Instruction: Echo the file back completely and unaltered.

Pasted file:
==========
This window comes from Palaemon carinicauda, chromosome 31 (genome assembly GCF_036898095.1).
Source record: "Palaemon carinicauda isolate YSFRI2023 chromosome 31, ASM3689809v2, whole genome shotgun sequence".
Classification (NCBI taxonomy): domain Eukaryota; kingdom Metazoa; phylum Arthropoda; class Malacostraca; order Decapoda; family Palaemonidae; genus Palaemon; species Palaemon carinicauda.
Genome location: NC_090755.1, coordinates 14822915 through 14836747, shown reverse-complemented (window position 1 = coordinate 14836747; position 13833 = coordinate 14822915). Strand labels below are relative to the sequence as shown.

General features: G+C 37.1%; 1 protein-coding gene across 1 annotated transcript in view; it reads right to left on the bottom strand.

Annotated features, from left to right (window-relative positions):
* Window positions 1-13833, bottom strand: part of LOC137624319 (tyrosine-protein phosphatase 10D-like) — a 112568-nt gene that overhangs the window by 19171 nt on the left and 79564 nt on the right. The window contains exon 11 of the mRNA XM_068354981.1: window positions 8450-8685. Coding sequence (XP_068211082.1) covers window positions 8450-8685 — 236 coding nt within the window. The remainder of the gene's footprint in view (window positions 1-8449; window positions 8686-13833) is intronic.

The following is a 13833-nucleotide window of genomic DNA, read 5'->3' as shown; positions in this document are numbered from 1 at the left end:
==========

This window comes from Palaemon carinicauda, chromosome 31 (genome assembly GCF_036898095.1).
Source record: "Palaemon carinicauda isolate YSFRI2023 chromosome 31, ASM3689809v2, whole genome shotgun sequence".
Classification (NCBI taxonomy): domain Eukaryota; kingdom Metazoa; phylum Arthropoda; class Malacostraca; order Decapoda; family Palaemonidae; genus Palaemon; species Palaemon carinicauda.
Genome location: NC_090755.1, coordinates 14822915 through 14836747, shown reverse-complemented (window position 1 = coordinate 14836747; position 13833 = coordinate 14822915). Strand labels below are relative to the sequence as shown.

General features: G+C 37.1%; 1 protein-coding gene across 1 annotated transcript in view; it reads right to left on the bottom strand.

Annotated features, from left to right (window-relative positions):
* Window positions 1-13833, bottom strand: part of LOC137624319 (tyrosine-protein phosphatase 10D-like) — a 112568-nt gene that overhangs the window by 19171 nt on the left and 79564 nt on the right. The window contains exon 11 of the mRNA XM_068354981.1: window positions 8450-8685. Coding sequence (XP_068211082.1) covers window positions 8450-8685 — 236 coding nt within the window. The remainder of the gene's footprint in view (window positions 1-8449; window positions 8686-13833) is intronic.

The following is a 13833-nucleotide window of genomic DNA, read 5'->3' as shown; positions in this document are numbered from 1 at the left end: